The Chamber Blog

Tips and Information for Boosting Cyber Security

You know what happened to Neiman Marcus and Target. What are the odds of your business being added to the list?

They can't be predicted, but obviously the threat is real, the potential scary. At the last meeting of the Entrepreneurs Business Forum, FBI Special Agent Joy Mihara- Meer reported that of the 7 billion people in the world in 2012,  2.4 billion used the internet.  It's not news that a disconcerting, highly skilled proportion makes a good living as cybercriminals. They use the internet to commit all the crimes that once were done in person, by mail or over the telephone. Now they hide behind the anonymity of the internet and capitalize on its ease of access to potential victims.

It's obvious but worth repeating. If you're successfully targeted, your personal information can be compromised, proprietary and sensitive information as well as financial resources can be stolen, and your reputation can be ruined. Then there's online extortion, money laundering, reshipping, auction fraud, payment fraud and virtual kidnapping. The latter involves the use of technology to convince a business, or family, that a member has been kidnapped, and a ransom must be paid.

Just like preparing for an earthquake, there are things you should do to bolster your cyber defenses. Hereís the shorthand version of a tip sheet made available at the meeting.

Protect Personal Information On-line:

  • Set strong passwords and don't share them.
  • Be cautious about supplying personal information.

The Keys To Wise Tax Policy

This year’s session of the Nebraska Legislature has produced another discussion about Nebraska's heavy tax burden.

The governor has offered his ideas for tax relief. Many of Nebraska's 49 senators have offered their own plans. For the next several weeks, the Legislature's Revenue Committee will continue to hold hearings on newly introduced tax-related legislation. At this point in the session, only two things are crystal clear: First, all reasonable individuals can agree that Nebraska's taxes, overall, are too high. Second, Nebraskan's will be divided on the best method of tax relief because different taxes affect residents to differing degrees. The mission of the Nebraska Chamber for the past 103 years has been to represent the state's business community and to give it voice at the Legislature - from large employers to main street businesses, from sole proprietorships to startups, from manufacturers to agri-business.

Our members tell us that taxes, at all levels, are a major cost of doing business. They impact Nebraska's competitiveness when it comes to creating jobs, attracting new businesses or expanding existing ones. But don't just take our word. Respected, independent third parties have analyzed Nebraska's tax structure and its impact on the business community. Here are some of their findings:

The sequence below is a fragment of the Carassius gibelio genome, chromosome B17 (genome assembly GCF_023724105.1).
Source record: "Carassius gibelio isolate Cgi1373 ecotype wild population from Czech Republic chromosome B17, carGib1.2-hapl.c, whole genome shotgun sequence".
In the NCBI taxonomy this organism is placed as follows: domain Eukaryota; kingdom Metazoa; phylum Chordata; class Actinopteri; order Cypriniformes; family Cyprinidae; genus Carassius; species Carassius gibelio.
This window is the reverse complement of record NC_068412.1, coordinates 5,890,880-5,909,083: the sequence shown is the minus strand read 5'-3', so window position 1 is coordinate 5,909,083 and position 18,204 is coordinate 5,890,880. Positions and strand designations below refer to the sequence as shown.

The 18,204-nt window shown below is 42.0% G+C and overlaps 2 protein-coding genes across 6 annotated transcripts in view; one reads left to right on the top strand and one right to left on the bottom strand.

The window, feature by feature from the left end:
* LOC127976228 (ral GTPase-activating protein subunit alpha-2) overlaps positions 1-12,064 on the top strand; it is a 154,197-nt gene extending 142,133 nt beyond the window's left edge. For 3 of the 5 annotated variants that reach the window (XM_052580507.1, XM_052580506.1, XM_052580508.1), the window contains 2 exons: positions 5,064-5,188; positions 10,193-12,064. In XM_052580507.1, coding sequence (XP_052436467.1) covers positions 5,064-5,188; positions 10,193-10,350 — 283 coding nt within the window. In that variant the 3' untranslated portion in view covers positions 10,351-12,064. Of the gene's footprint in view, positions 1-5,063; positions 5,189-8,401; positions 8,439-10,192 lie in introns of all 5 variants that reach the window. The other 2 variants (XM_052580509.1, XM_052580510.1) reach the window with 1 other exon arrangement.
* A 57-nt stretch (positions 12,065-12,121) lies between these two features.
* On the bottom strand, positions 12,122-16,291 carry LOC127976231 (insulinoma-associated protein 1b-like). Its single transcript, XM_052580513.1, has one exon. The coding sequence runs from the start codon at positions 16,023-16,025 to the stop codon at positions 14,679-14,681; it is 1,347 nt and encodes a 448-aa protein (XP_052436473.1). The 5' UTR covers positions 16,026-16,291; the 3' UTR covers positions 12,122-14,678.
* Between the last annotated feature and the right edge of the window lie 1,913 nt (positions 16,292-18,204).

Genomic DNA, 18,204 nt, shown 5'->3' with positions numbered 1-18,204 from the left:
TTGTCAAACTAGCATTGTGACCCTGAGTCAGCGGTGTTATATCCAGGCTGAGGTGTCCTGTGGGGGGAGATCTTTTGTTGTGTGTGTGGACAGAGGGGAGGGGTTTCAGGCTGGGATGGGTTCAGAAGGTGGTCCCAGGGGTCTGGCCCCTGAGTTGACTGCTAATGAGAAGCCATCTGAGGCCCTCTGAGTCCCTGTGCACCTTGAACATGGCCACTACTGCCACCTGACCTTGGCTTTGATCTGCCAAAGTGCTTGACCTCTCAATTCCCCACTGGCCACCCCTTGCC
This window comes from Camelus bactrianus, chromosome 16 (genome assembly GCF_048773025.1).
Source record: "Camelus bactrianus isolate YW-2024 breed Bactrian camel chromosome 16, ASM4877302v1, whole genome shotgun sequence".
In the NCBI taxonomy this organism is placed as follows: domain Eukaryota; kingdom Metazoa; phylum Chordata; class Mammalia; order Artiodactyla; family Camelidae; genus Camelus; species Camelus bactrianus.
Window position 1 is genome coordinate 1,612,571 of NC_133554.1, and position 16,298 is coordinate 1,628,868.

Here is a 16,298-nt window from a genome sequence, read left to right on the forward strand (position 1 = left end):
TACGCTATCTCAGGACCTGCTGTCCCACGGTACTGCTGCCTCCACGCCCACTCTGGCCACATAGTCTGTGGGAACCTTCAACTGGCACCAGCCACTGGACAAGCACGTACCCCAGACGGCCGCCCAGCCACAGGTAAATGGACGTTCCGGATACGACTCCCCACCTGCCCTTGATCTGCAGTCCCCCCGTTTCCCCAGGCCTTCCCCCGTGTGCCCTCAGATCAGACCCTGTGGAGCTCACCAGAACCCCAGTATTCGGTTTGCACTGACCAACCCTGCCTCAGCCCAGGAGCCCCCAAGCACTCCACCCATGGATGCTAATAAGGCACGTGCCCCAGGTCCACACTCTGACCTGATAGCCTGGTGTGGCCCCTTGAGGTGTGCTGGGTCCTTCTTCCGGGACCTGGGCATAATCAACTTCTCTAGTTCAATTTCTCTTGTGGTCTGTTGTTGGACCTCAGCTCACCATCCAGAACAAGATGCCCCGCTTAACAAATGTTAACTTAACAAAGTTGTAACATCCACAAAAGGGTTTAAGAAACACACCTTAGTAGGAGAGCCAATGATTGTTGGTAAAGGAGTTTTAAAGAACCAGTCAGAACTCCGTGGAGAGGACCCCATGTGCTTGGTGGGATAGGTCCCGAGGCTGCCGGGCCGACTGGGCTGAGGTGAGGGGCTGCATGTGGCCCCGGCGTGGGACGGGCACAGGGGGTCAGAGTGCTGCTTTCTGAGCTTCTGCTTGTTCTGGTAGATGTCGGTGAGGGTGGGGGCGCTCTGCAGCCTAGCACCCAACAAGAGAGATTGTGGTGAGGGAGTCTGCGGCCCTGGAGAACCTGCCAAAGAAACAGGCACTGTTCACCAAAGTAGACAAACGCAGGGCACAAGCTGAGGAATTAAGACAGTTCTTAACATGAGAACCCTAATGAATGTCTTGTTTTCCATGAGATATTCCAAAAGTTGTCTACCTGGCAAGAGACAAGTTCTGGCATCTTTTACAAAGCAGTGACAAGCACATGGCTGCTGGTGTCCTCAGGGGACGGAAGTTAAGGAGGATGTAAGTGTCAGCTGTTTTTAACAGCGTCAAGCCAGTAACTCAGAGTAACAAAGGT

• The Tax Foundation says Nebraska's top personal income tax rate of 6.84% is 15th highest among states levying an income tax. (This does not include federal income tax, which takes as much as another 39.6% of personal income. The average taxpayer in Nebraska paid $9,200 in federal income taxes in 2013, according to the National Priorities Project. Keep in mind the majority of businesses pay at the individual tax level.)
  • Nebraska's maximum corporate tax rate is 19th highest among states with a corporate income tax. In addition, Nebraska corporations face a top federal tax rate of 39.1%, the highest corporate rate in the developed world.
  • A recent study by the Council On State Taxation (COST) reports that businesses paid $4 billion in state and local taxes in 2013 in Nebraska. Property taxes - levied by local units of government - took $1.7 billion of this amount, while individual income taxes on business income claimed another $400 million, and the state's corporate income tax took another $300 million.
  • Comparing tax burdens, COST found that Nebraska businesses paid roughly 40% the total state taxes and 56% of total local taxes.

Nebraska's business community has plenty of skin in the game. That's why the State Chamber would like to offer three simple principles to our state policymakers:

1. Wise tax policy must benefit all taxpayers. It must be fair and equitable, taking care to not pit one sector of the economy against another or one industry against another.

2. Smart tax law must make Nebraska more competitive. It cannot ignore the large amount of taxpayer dollars being taken by the federal government from individuals and businesses.

3. While property tax relief is needed, we must not simply shift the burden by raising income and sales taxes. Since local governments and school districts levy property taxes in Nebraska, the only way real property tax relief can be achieved is through reduced local spending coupled with more efficient management.